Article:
In 2023, economic power resides on the side of pilots. There are not enough pilots willing to fill in as scabs in the current environment to provide the company with the comforting notion that they could break a pilot's strike with replacements. And, after the Great Christmas Meltdown of 2022, the company absolutely does not want to present our customers with another airline shutdown scenario any time again in the next several years. Right now, pilots, and especially SWA pilots, have unprecedented economic leverage if they wield it correctly.

In a 1988 RLA case, referencing a Supreme Court decision, one federal district court judge put it this way: "the labor laws allow economic strength ultimately to control the establishment of contract terms, regardless of which side may have better reasons for its position" (Independent Federation of Flight Attendants v. TWA, 682 F.Supp. 1003).

Regardless of how "reasonable" or outside the guardrails of perceived "industry standards" the company thinks it might be, SWA pilots have the economic power to demand and receive not just the industry-leading narrow body contract, but the industry-leading contract, period. Now is not the time to settle (again) for less than we deserve and less than we can achieve.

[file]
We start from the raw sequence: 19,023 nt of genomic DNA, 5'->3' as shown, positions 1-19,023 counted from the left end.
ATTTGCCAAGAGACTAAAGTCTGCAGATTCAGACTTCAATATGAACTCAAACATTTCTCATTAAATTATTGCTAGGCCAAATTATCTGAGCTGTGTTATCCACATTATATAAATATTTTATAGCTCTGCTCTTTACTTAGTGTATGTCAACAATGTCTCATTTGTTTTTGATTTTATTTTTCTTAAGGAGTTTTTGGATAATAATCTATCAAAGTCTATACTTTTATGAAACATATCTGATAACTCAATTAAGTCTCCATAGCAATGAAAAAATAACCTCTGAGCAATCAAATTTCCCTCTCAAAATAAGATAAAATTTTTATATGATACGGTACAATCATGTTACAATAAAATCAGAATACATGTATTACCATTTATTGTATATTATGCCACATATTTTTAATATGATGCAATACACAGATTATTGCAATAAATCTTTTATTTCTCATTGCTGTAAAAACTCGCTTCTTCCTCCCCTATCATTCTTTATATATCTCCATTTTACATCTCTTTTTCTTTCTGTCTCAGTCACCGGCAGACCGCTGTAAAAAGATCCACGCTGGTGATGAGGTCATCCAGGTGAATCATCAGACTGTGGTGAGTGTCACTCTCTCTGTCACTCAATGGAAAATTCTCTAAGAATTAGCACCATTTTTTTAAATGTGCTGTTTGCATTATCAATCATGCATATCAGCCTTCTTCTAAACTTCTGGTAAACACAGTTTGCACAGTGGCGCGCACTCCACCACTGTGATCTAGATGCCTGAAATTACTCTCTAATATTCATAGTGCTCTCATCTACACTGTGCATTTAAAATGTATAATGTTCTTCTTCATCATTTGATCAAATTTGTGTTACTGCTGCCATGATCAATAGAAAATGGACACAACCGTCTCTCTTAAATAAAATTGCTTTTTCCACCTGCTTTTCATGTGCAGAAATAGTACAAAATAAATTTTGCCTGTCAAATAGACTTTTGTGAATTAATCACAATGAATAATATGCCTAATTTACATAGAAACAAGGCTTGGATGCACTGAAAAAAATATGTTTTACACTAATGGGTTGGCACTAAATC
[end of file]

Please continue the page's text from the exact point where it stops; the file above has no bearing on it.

Last edited by Lewbronski; 01-09-2023 at 09:48 PM.
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Old 01-10-2023, 03:56 AM
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I wonder how many people (FO and CA) are clueless as to how behind some of our stuff is compared to DAL...

If someone says in response to at Delta you make XX a month and only have to fly 80 hours " well, we can just pick up a couple of trips and make more..."

Im gonna bring a ghost pepper, eat it, and wipe my hands all over everything on their side...

And that's just the minute tip of the ever growing iceberg...